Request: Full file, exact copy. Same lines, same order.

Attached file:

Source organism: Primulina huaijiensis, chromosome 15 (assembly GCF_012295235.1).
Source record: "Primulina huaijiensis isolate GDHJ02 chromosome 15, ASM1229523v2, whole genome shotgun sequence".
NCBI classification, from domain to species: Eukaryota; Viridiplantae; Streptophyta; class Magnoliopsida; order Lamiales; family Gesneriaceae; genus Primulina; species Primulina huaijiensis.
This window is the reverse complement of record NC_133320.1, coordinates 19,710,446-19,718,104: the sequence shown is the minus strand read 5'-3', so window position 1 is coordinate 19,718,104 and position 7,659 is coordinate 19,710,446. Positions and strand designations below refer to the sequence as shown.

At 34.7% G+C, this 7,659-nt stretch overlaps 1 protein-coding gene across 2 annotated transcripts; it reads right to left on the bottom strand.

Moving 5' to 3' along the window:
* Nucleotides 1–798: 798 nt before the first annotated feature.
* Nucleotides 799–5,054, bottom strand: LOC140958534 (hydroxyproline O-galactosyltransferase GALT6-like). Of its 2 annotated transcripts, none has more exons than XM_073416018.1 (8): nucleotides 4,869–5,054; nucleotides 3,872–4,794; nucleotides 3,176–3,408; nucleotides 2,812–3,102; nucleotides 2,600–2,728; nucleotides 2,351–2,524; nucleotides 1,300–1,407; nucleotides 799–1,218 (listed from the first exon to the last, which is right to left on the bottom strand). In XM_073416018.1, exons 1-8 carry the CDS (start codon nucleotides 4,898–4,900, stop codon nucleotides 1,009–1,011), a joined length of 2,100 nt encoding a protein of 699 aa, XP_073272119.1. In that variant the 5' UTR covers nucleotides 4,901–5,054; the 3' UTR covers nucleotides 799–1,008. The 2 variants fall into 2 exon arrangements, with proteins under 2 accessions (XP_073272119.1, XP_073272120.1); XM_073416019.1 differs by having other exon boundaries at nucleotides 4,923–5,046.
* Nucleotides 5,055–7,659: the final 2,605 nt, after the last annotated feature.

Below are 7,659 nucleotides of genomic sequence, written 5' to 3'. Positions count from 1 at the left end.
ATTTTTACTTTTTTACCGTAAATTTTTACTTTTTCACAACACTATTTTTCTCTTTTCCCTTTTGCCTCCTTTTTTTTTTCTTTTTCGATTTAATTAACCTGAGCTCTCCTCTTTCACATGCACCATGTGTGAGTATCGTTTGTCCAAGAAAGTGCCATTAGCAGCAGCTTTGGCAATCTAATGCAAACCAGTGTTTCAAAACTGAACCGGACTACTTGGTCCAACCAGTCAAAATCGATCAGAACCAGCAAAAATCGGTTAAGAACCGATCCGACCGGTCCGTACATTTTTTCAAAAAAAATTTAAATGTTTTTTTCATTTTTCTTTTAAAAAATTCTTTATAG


Source organism: Primulina huaijiensis, chromosome 15 (assembly GCF_012295235.1).
Source record: "Primulina huaijiensis isolate GDHJ02 chromosome 15, ASM1229523v2, whole genome shotgun sequence".
NCBI classification, from domain to species: Eukaryota; Viridiplantae; Streptophyta; class Magnoliopsida; order Lamiales; family Gesneriaceae; genus Primulina; species Primulina huaijiensis.
This window is the reverse complement of record NC_133320.1, coordinates 19,710,446-19,718,104: the sequence shown is the minus strand read 5'-3', so window position 1 is coordinate 19,718,104 and position 7,659 is coordinate 19,710,446. Positions and strand designations below refer to the sequence as shown.

At 34.7% G+C, this 7,659-nt stretch overlaps 1 protein-coding gene across 2 annotated transcripts; it reads right to left on the bottom strand.

Moving 5' to 3' along the window:
* Nucleotides 1–798: 798 nt before the first annotated feature.
* Nucleotides 799–5,054, bottom strand: LOC140958534 (hydroxyproline O-galactosyltransferase GALT6-like). Of its 2 annotated transcripts, none has more exons than XM_073416018.1 (8): nucleotides 4,869–5,054; nucleotides 3,872–4,794; nucleotides 3,176–3,408; nucleotides 2,812–3,102; nucleotides 2,600–2,728; nucleotides 2,351–2,524; nucleotides 1,300–1,407; nucleotides 799–1,218 (listed from the first exon to the last, which is right to left on the bottom strand). In XM_073416018.1, exons 1-8 carry the CDS (start codon nucleotides 4,898–4,900, stop codon nucleotides 1,009–1,011), a joined length of 2,100 nt encoding a protein of 699 aa, XP_073272119.1. In that variant the 5' UTR covers nucleotides 4,901–5,054; the 3' UTR covers nucleotides 799–1,008. The 2 variants fall into 2 exon arrangements, with proteins under 2 accessions (XP_073272119.1, XP_073272120.1); XM_073416019.1 differs by having other exon boundaries at nucleotides 4,923–5,046.
* Nucleotides 5,055–7,659: the final 2,605 nt, after the last annotated feature.

Below are 7,659 nucleotides of genomic sequence, written 5' to 3'. Positions count from 1 at the left end.
ATTTTTACTTTTTTACCGTAAATTTTTACTTTTTCACAACACTATTTTTCTCTTTTCCCTTTTGCCTCCTTTTTTTTTTCTTTTTCGATTTAATTAACCTGAGCTCTCCTCTTTCACATGCACCATGTGTGAGTATCGTTTGTCCAAGAAAGTGCCATTAGCAGCAGCTTTGGCAATCTAATGCAAACCAGTGTTTCAAAACTGAACCGGACTACTTGGTCCAACCAGTCAAAATCGATCAGAACCAGCAAAAATCGGTTAAGAACCGATCCGACCGGTCCGTACATTTTTTCAAAAAAAATTTAAATGTTTTTTTCATTTTTCTTTTAAAAAATTCTTTATAG